As the end of the year nears, take the time to catch up with some of the best BIM and digital construction stories that you might have missed in 2023. Here are the editor’s picks.
Ian Gordon’s intro to his rumination on data’s role in society sounds like the pitch for an apocalyptic movie: “The world is on fire. Our governments are broke. Disinformation is rife. At the intersections of these challenges: data and the built environment.”
But that final sentence suggests a hero may be about to emerge…
Gordon’s piece acts as something of a moral compass for the construction industry and the wider built environment.
It may sound depressing, but there’s hope lining Gordon’s thoughts – and we all need hope.
As society increasingly embraces diversity in all its aspects, Denise Chevin’s interview with Maber Architects delivered insight into the practice’s use of VR and gaming software to help simulate the types of uncomfortable sensory experiences neurodivergent people and people with neurodegenerative conditions are exposed to in today’s buildings.
Maber’s Josh Chrystal said: “By combining our technical expertise with engaging and interactive digital design guidance, we hope to empower everyone involved in the design process to make informed decisions around neurodiverse design solutions.”
Are you using consumer messaging apps within project teams? The answer is probably a thumbs up emoji. But have you considered the impact of their use in the age of the golden thread?
SymTerra chief executive and co-founder John Ryan warned: “Using consumer messaging apps to keep abreast of project updates, manage critical works, or organise works does present potential breaches across a number of critical policy and regulatory areas, including the DPA 2018, GDPR, and the Building Safety Act.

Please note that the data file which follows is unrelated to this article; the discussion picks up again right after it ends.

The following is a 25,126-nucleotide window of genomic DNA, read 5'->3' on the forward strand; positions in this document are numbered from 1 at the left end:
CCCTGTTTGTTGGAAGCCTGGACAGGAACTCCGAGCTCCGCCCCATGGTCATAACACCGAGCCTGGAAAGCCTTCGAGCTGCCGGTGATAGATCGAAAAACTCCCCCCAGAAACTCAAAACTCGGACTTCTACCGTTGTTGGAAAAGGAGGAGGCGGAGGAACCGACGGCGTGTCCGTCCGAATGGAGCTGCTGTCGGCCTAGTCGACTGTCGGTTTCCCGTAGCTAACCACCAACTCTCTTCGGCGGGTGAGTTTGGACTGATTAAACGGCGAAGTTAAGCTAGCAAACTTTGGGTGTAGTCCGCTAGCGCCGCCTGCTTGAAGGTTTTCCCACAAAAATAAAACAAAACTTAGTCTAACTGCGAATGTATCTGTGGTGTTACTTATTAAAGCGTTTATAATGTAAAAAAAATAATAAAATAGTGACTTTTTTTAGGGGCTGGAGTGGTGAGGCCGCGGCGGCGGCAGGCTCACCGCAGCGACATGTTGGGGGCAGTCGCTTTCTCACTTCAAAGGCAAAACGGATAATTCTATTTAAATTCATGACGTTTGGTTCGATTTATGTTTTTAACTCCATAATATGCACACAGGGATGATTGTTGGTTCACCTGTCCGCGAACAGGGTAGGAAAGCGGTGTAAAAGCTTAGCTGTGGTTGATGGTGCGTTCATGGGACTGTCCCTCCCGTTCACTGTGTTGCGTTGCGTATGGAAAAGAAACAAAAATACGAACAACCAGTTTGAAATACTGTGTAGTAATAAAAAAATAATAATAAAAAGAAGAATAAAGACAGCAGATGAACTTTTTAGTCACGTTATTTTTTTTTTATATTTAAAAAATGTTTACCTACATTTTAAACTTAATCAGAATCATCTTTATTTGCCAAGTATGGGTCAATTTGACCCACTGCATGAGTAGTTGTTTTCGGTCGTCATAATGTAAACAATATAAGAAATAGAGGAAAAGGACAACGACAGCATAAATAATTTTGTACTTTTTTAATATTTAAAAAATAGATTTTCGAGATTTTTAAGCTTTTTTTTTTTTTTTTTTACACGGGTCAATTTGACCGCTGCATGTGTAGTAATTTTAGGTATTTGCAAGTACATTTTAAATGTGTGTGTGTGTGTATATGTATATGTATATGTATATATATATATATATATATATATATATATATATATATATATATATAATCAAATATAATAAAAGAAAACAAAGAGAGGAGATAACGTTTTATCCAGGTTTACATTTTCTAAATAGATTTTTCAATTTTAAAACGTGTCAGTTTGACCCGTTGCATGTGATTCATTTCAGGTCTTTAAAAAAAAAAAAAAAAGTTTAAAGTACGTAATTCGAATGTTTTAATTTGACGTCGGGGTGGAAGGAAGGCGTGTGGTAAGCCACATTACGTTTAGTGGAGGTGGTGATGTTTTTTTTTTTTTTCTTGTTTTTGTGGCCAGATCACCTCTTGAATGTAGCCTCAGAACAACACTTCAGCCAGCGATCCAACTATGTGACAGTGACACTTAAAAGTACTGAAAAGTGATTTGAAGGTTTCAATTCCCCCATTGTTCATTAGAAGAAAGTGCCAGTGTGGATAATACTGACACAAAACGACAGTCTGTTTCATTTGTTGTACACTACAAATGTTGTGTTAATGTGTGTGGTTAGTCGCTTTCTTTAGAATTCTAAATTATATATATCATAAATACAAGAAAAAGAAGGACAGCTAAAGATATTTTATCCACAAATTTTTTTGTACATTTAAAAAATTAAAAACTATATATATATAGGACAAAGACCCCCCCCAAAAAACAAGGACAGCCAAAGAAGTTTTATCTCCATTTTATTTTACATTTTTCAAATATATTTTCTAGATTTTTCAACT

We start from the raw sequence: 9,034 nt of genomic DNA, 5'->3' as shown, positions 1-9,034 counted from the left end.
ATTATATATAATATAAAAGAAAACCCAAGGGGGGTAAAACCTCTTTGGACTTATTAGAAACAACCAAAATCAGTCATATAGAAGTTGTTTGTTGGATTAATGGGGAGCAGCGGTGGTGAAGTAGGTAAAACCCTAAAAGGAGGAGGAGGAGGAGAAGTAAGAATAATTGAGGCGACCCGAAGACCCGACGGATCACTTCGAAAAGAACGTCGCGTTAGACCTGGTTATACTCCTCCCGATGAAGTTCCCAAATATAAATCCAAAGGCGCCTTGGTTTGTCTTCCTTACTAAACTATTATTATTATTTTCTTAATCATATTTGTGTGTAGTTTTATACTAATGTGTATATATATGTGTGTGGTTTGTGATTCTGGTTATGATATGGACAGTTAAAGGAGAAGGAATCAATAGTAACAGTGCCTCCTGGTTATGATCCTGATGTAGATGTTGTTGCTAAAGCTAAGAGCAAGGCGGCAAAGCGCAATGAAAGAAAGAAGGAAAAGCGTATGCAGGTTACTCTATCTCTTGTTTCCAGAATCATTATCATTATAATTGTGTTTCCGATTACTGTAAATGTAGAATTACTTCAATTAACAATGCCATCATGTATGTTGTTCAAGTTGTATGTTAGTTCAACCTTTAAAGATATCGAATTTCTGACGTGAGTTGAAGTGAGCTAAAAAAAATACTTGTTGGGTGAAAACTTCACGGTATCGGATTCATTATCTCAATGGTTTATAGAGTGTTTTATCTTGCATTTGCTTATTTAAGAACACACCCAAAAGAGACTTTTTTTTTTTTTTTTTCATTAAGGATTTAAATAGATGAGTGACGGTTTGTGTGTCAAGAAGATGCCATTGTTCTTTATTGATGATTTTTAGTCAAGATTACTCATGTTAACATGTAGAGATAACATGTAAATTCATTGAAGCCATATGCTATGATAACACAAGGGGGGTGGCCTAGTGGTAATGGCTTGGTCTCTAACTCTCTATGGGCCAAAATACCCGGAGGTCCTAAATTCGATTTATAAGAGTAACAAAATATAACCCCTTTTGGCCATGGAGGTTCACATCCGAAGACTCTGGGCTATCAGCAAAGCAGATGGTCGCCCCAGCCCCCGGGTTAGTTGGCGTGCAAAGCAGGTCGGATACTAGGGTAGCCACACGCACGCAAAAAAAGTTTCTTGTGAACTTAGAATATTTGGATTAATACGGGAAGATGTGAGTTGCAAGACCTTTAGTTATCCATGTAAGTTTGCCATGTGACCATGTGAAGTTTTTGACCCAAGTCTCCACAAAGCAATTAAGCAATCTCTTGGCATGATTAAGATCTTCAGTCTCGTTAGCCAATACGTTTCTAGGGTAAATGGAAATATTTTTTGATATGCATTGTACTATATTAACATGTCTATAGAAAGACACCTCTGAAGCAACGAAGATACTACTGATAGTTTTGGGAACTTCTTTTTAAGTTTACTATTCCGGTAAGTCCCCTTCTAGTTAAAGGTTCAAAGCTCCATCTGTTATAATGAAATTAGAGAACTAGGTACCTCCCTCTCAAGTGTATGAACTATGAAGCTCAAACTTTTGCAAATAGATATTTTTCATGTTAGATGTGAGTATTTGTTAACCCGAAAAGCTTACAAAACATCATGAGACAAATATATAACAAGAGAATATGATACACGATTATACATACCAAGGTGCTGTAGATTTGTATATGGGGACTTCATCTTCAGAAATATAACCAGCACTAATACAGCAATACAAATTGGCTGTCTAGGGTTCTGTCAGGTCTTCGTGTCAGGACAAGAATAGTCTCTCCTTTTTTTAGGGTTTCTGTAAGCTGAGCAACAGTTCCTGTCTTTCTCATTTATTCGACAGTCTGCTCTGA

“In the case of ISO 9001:2105, breaches can impact your organisation’s quality management systems, cyber security and other IT policies.”
Former Osborne chief executive Andy Steele wrote a compelling piece challenging construction to learn from Billy Beane, general manager of the Oakland Athletics baseball team.
Beane revolutionised the way baseball teams were managed by focusing on objective data and advanced statistics. He was also made famous outside baseball circles thanks to the 2011 movie Moneyball, starring Brad Pitt.
Steele wrote: “As construction leaders, we can draw inspiration from Beane’s innovative approach to management by looking beyond traditional methods of measuring outcomes and looking deeper into the underlying factors that contribute to project success.”
If we’re going to get to grips with sustainability and meet net-zero targets, we need to know where we are, and establish a base to work from.
UCL’s work to deliver the National Buildings Database for the Department for Energy Security and Net Zero could be that base.
The National Buildings Database – the carbon Domesday Book of the headline – will mark a “step-change in the evidence available for analysis of decarbonisation across the building stock”, according to DESNZ.
BIMplus spoke to Paul Ruyssevelt, professor of energy and building performance at UCL, who is leading the 30-strong project team, to find out more.
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